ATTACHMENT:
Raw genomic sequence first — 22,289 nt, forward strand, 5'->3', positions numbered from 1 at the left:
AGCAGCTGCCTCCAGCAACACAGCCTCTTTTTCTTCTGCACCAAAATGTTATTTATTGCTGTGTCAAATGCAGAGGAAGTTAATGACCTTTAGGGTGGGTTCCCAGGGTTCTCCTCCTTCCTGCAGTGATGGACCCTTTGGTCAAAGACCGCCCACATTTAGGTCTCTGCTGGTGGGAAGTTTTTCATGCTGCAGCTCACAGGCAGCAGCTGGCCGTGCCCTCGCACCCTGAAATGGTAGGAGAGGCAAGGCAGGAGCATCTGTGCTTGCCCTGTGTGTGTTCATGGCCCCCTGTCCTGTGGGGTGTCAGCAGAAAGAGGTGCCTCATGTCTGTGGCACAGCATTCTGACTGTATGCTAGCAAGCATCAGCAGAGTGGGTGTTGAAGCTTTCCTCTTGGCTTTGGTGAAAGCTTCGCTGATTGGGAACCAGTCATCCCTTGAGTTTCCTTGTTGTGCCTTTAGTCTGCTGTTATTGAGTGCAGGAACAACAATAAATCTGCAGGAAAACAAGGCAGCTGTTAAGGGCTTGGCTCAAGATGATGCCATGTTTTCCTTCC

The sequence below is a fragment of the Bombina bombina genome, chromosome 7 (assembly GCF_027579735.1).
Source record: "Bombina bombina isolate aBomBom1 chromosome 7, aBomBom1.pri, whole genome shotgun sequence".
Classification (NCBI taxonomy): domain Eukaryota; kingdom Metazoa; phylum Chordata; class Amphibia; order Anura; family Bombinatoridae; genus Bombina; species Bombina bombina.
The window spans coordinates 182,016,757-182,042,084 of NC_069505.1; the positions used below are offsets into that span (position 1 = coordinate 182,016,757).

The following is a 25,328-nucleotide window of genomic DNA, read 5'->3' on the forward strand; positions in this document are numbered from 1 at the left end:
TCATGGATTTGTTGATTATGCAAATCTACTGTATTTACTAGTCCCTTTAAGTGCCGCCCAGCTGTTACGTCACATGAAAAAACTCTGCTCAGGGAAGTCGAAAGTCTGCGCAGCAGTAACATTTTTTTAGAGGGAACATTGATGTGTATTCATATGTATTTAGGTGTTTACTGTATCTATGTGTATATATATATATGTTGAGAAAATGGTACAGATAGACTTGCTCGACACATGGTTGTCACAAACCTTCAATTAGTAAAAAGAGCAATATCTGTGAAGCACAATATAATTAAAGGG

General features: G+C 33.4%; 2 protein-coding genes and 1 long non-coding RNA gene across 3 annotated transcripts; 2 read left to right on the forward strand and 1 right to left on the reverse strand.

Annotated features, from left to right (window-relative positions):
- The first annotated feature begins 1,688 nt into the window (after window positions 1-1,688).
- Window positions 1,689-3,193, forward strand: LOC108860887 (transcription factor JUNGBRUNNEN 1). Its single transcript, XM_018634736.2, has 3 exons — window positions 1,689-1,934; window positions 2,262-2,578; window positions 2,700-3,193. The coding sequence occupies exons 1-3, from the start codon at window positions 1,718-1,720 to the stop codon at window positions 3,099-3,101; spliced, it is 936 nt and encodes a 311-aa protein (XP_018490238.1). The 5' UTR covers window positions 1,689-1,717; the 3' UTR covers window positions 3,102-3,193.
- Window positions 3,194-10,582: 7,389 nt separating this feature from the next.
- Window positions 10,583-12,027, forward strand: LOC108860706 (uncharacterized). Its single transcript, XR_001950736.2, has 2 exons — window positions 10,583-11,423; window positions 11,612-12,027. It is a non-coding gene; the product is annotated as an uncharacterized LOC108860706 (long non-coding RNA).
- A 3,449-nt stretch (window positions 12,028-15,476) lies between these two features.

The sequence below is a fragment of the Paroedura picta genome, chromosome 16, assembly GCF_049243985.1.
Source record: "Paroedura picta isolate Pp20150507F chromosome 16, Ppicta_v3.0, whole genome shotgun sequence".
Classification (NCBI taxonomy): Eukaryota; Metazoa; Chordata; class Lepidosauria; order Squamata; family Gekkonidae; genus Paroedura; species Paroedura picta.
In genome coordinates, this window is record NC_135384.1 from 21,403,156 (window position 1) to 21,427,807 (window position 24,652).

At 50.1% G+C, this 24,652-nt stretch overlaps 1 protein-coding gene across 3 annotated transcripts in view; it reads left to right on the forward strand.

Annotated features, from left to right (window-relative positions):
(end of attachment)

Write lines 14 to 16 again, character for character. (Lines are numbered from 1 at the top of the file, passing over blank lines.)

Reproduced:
- Window positions 10,583-12,027, forward strand: LOC108860706 (uncharacterized). Its single transcript, XR_001950736.2, has 2 exons — window positions 10,583-11,423; window positions 11,612-12,027. It is a non-coding gene; the product is annotated as an uncharacterized LOC108860706 (long non-coding RNA).
- A 3,449-nt stretch (window positions 12,028-15,476) lies between these two features.

The sequence below is a fragment of the Paroedura picta genome, chromosome 16, assembly GCF_049243985.1.